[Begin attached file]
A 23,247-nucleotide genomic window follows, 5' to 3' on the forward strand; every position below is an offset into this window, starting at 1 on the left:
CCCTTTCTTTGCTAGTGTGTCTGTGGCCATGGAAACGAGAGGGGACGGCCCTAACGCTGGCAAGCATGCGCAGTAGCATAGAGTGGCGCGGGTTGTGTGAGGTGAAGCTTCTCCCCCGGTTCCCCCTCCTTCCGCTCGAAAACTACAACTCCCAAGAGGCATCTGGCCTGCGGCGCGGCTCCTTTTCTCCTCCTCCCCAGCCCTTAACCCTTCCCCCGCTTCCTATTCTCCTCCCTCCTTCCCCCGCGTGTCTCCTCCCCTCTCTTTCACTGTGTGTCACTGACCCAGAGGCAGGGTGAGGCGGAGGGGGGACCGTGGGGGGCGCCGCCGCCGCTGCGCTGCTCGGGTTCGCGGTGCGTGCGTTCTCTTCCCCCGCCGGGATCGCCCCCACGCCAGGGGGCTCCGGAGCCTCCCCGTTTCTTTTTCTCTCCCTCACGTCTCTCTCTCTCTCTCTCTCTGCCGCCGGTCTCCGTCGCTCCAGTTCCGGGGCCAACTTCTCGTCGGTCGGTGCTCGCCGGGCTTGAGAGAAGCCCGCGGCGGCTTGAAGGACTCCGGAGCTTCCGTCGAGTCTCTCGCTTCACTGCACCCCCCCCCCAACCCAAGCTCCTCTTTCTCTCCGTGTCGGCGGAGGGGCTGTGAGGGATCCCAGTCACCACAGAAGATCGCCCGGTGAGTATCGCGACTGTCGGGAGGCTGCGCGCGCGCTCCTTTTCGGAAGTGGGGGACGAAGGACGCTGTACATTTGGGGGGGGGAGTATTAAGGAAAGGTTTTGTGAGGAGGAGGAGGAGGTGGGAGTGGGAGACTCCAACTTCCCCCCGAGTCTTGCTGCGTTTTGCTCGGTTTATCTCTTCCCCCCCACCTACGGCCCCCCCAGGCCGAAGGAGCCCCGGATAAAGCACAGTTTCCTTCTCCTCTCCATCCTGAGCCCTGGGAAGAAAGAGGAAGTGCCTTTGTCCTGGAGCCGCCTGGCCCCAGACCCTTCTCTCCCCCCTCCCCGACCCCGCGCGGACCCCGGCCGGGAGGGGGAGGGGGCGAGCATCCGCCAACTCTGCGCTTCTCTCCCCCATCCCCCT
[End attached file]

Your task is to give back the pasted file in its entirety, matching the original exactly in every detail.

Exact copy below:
A 23,247-nucleotide genomic window follows, 5' to 3' on the forward strand; every position below is an offset into this window, starting at 1 on the left:
CCCTTTCTTTGCTAGTGTGTCTGTGGCCATGGAAACGAGAGGGGACGGCCCTAACGCTGGCAAGCATGCGCAGTAGCATAGAGTGGCGCGGGTTGTGTGAGGTGAAGCTTCTCCCCCGGTTCCCCCTCCTTCCGCTCGAAAACTACAACTCCCAAGAGGCATCTGGCCTGCGGCGCGGCTCCTTTTCTCCTCCTCCCCAGCCCTTAACCCTTCCCCCGCTTCCTATTCTCCTCCCTCCTTCCCCCGCGTGTCTCCTCCCCTCTCTTTCACTGTGTGTCACTGACCCAGAGGCAGGGTGAGGCGGAGGGGGGACCGTGGGGGGCGCCGCCGCCGCTGCGCTGCTCGGGTTCGCGGTGCGTGCGTTCTCTTCCCCCGCCGGGATCGCCCCCACGCCAGGGGGCTCCGGAGCCTCCCCGTTTCTTTTTCTCTCCCTCACGTCTCTCTCTCTCTCTCTCTCTGCCGCCGGTCTCCGTCGCTCCAGTTCCGGGGCCAACTTCTCGTCGGTCGGTGCTCGCCGGGCTTGAGAGAAGCCCGCGGCGGCTTGAAGGACTCCGGAGCTTCCGTCGAGTCTCTCGCTTCACTGCACCCCCCCCCCAACCCAAGCTCCTCTTTCTCTCCGTGTCGGCGGAGGGGCTGTGAGGGATCCCAGTCACCACAGAAGATCGCCCGGTGAGTATCGCGACTGTCGGGAGGCTGCGCGCGCGCTCCTTTTCGGAAGTGGGGGACGAAGGACGCTGTACATTTGGGGGGGGGAGTATTAAGGAAAGGTTTTGTGAGGAGGAGGAGGAGGTGGGAGTGGGAGACTCCAACTTCCCCCCGAGTCTTGCTGCGTTTTGCTCGGTTTATCTCTTCCCCCCCACCTACGGCCCCCCCAGGCCGAAGGAGCCCCGGATAAAGCACAGTTTCCTTCTCCTCTCCATCCTGAGCCCTGGGAAGAAAGAGGAAGTGCCTTTGTCCTGGAGCCGCCTGGCCCCAGACCCTTCTCTCCCCCCTCCCCGACCCCGCGCGGACCCCGGCCGGGAGGGGGAGGGGGCGAGCATCCGCCAACTCTGCGCTTCTCTCCCCCATCCCCCT